The seven areas for private investment include commercial research and technology, retail, dining, entertainment, arts and culture, sports and recreation, livable city, learning environment, hotel and hospitality, and health and wellness. In addition to these seven areas, transportation issues need to be considered. These investments together will enhance the experience for patient-visitors. A private non-profit EDA will implement the DMC plan, tackling issues related to the seven areas of private investment plus transportation The EDA is not part of Mayo Clinic. Members of the EDA are not being chosen to represent certain interest groups, but are being chosen for their expertise.

Rochester now has about 2.8 million visitors per year. It is estimated that this number could grow to 7 million. Fifteen million people live within a half day drive of Rochester. It was interesting to learn that 80 percent of Mayo’s patients come from within 120 miles of Mayo Clinic. Eighteen percent come from across the United States and two percent are from international locations.

Murphy maintained in order to reach their goals they need creative thinking. The intention is to give patients options while they are here. Options for entertainment, shopping, recreation, and so on. Olmsted County has not been short on creativity as it is already the third largest issuer of patents in the world, most of which are related to medicine.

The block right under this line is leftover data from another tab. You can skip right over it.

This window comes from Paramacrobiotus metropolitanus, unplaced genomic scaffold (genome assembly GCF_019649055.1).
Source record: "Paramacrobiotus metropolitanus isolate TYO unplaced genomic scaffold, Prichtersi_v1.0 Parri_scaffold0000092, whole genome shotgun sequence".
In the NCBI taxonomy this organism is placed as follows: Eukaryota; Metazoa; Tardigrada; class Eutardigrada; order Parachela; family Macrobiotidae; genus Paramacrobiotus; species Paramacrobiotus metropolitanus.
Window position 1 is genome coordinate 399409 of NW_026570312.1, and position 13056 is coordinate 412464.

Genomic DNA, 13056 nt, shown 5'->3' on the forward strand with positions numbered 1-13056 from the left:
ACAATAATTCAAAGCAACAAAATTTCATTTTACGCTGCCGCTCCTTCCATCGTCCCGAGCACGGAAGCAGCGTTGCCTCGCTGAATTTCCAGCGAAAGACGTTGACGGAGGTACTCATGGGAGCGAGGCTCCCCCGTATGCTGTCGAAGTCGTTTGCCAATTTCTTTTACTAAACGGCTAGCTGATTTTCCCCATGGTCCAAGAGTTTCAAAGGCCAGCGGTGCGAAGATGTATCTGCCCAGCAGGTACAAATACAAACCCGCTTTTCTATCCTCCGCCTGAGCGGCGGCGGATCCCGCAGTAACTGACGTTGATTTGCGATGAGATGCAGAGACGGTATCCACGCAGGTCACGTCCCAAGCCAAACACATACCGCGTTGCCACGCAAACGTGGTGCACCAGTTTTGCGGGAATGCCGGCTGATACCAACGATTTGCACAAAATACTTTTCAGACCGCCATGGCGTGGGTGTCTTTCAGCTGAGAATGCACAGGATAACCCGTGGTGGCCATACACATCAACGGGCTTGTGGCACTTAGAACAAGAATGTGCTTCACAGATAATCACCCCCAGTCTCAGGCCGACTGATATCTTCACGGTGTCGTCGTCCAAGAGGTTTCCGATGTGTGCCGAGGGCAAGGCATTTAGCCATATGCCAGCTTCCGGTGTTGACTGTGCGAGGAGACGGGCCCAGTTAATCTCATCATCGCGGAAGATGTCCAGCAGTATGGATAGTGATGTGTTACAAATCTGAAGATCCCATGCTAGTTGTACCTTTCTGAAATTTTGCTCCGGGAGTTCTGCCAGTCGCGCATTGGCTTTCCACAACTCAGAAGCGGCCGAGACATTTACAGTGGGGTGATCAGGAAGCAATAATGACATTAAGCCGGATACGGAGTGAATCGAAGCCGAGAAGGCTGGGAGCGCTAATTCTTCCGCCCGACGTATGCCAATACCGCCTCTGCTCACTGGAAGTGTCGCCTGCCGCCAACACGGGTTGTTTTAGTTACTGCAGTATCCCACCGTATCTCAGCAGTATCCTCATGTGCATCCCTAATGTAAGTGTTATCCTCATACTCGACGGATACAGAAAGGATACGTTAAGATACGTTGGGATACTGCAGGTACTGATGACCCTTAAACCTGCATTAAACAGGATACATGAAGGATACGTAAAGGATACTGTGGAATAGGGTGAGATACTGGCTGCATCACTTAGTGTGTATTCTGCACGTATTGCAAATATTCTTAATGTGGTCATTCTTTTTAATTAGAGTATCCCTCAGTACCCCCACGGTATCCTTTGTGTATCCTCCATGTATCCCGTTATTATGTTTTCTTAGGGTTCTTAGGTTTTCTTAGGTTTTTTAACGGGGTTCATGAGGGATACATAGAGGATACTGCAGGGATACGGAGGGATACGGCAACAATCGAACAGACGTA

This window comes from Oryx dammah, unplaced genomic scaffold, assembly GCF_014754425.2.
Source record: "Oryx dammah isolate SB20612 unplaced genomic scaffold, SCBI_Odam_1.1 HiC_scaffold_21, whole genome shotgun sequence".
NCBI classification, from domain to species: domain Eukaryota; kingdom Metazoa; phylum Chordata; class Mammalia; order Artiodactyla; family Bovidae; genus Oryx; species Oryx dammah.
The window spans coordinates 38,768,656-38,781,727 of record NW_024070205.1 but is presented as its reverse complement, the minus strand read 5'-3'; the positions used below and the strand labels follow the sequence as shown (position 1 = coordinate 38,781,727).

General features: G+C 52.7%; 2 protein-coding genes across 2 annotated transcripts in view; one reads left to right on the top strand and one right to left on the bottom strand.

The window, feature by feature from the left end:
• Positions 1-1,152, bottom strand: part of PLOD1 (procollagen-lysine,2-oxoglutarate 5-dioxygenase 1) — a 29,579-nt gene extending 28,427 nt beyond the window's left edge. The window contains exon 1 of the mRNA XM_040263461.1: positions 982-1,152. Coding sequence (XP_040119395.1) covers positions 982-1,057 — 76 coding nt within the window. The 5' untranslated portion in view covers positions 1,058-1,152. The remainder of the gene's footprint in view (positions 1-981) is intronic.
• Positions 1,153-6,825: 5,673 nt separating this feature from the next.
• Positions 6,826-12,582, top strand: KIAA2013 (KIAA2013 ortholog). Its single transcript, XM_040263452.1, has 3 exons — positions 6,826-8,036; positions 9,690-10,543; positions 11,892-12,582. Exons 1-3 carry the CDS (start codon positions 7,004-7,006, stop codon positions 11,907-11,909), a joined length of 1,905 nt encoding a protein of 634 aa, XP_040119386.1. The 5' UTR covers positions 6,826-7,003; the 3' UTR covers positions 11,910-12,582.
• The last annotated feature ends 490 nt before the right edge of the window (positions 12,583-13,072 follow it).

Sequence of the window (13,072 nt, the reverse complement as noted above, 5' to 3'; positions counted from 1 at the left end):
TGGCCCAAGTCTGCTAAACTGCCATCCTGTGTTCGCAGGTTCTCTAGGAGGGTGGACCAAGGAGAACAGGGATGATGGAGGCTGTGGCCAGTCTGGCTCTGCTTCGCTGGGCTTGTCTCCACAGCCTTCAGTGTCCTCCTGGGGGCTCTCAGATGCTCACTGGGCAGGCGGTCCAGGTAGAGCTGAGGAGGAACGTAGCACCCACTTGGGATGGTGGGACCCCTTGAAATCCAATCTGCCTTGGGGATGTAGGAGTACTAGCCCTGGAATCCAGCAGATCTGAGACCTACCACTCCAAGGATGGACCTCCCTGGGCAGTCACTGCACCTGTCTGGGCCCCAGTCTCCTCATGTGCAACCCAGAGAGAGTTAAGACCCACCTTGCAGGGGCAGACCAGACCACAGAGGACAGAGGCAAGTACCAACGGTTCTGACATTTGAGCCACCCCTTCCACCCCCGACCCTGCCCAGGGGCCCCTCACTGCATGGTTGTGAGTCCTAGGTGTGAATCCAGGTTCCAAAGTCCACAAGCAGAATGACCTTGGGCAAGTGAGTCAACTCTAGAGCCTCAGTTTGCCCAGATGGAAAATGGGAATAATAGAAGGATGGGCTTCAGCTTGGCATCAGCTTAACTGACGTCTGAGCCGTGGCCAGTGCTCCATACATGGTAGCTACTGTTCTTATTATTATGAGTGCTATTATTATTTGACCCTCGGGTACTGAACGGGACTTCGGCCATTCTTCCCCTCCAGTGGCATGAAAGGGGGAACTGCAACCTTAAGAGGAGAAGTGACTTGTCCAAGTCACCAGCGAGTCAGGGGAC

Community Input

This step in the process has just begun and it will continue until June 2014. In Rochester “idea posters” have been placed in the windows of the Massey Building downtown. Ideas gathered in this stage of the process will be used to put together a Development Plan. Murphy maintained that this is where your voices can be heard. He suggested that a community input session could be organized.

Murphy answered numerous questions. One gentleman asked about having representatives from trail towns on committees. Murphy said that he and Heidi Mestad, Mayo Clinic DMC Manager, could help get their voices heard. Mestad had been scheduled to attend, but couldn’t because of an illness. He suggested people could follow up with Julie Kiehne.

Murphy added there will always be a market for what you have to offer and that the DMC will have an impact on areas in southeastern Minnesota. He suggested that business owners that want to promote their business could get brochures to the Rochester Convention and Visitors Bureau. There is a brochure rack located in the Gonda Building to highlight things to do in the area.

Leaders for each of the seven core districts plus transportation are now being chosen.

The development plan will be written during the latter six months of 2014 and the project starts happening in 2015.

Go to for news. DMC can be followed on Twitter @dmcmn and Facebook. The social media and DMC blog is For questions or comments contact